Falling in love with the idea of running a business with a friend, however, can lead to poor judgement on their suitability as a business partner. The examples are numerous: one member excused their partner’s bankruptcy and poor credit rating. Another went into a partnership with a friend from church, only to discover he was spending company funds on alcohol and trips abroad.
You need to be able to focus on the realities of your business, which can be hard when dealing with personal relationships. “Never go into business with a relative,” Paul Norman says. “Especially a husband, wife or partner. Without the emotional ties, you would have walked away a long time ago.”
A common caveat on the forums is to take more care in choosing your business partner than you would your spouse.
UKBF member webgeek recommends an enhanced disclosure, credit check and police report. And that, he says, is just scratching the surface. Talk to their previous employers or clients, ask for documentation to support each claim they’ve made and look at their accounts. If they’ve lied – or exaggerated – about their history, what might they fabricate in future?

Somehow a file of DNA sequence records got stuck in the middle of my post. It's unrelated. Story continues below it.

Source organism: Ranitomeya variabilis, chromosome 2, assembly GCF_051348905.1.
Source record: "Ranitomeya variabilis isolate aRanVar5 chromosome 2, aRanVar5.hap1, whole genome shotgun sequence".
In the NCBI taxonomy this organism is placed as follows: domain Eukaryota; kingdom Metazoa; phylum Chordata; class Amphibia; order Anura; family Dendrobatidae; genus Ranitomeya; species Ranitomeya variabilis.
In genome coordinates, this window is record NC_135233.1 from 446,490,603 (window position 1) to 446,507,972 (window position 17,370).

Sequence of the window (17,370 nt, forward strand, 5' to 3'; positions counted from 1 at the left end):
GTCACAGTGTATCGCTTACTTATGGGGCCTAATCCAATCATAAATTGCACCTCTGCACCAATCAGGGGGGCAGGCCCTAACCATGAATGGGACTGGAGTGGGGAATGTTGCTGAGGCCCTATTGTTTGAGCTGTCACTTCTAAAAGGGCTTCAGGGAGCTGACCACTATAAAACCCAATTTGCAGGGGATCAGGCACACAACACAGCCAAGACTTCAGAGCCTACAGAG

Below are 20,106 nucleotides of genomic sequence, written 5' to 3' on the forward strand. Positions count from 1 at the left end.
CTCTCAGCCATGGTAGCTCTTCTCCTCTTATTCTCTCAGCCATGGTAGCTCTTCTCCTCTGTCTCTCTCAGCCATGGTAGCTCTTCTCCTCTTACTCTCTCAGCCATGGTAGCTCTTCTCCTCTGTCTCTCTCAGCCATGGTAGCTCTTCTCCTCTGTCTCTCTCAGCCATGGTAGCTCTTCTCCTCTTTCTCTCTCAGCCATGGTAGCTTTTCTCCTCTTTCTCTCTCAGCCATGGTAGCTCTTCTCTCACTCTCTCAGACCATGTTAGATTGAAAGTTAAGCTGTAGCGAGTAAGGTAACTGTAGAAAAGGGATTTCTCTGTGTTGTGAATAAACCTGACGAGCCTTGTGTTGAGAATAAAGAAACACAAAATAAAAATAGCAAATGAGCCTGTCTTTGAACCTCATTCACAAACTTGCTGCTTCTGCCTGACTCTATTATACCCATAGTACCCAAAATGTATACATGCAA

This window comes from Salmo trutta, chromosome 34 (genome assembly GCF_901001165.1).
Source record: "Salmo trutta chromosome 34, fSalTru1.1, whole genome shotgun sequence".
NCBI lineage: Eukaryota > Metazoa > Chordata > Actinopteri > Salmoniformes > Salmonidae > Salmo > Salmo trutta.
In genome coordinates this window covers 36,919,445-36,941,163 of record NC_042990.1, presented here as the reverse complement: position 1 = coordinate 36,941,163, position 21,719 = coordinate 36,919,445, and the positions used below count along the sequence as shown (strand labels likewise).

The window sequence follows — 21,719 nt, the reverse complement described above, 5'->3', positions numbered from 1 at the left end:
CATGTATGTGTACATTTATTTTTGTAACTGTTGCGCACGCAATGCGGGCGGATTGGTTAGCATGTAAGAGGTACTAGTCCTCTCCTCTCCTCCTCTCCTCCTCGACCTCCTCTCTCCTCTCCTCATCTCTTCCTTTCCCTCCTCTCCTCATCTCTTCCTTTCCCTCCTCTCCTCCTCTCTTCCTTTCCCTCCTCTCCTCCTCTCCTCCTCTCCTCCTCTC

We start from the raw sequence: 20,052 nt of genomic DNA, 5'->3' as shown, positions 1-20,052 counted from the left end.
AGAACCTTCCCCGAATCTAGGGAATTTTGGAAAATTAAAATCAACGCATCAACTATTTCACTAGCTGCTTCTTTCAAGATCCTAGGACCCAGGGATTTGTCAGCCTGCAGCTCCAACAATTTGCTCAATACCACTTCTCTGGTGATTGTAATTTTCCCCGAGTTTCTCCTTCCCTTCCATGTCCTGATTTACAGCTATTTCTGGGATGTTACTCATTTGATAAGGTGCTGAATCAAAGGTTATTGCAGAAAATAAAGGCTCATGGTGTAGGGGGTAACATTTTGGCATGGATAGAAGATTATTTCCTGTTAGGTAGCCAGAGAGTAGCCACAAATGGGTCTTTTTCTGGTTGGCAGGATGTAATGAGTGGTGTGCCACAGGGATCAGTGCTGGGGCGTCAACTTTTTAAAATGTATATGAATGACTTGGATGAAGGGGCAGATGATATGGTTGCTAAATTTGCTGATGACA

Regardless of whether your potential partner will be involved in financing your business, a poor credit rating and other evidences of financial mismanagement should raise a red flag. Similarly, question their ethics: what do they get from the partnership? Is there anything stopping them from taking your idea and setting up as a direct competitor?
“Why not take the lead and tell your proposed partner that you'll be declaring to them your own background check, and suggest that they do the same?” splashweb advises. “I'm sure they'll have equal doubts and the same questions as you have. Start as you mean to go on.”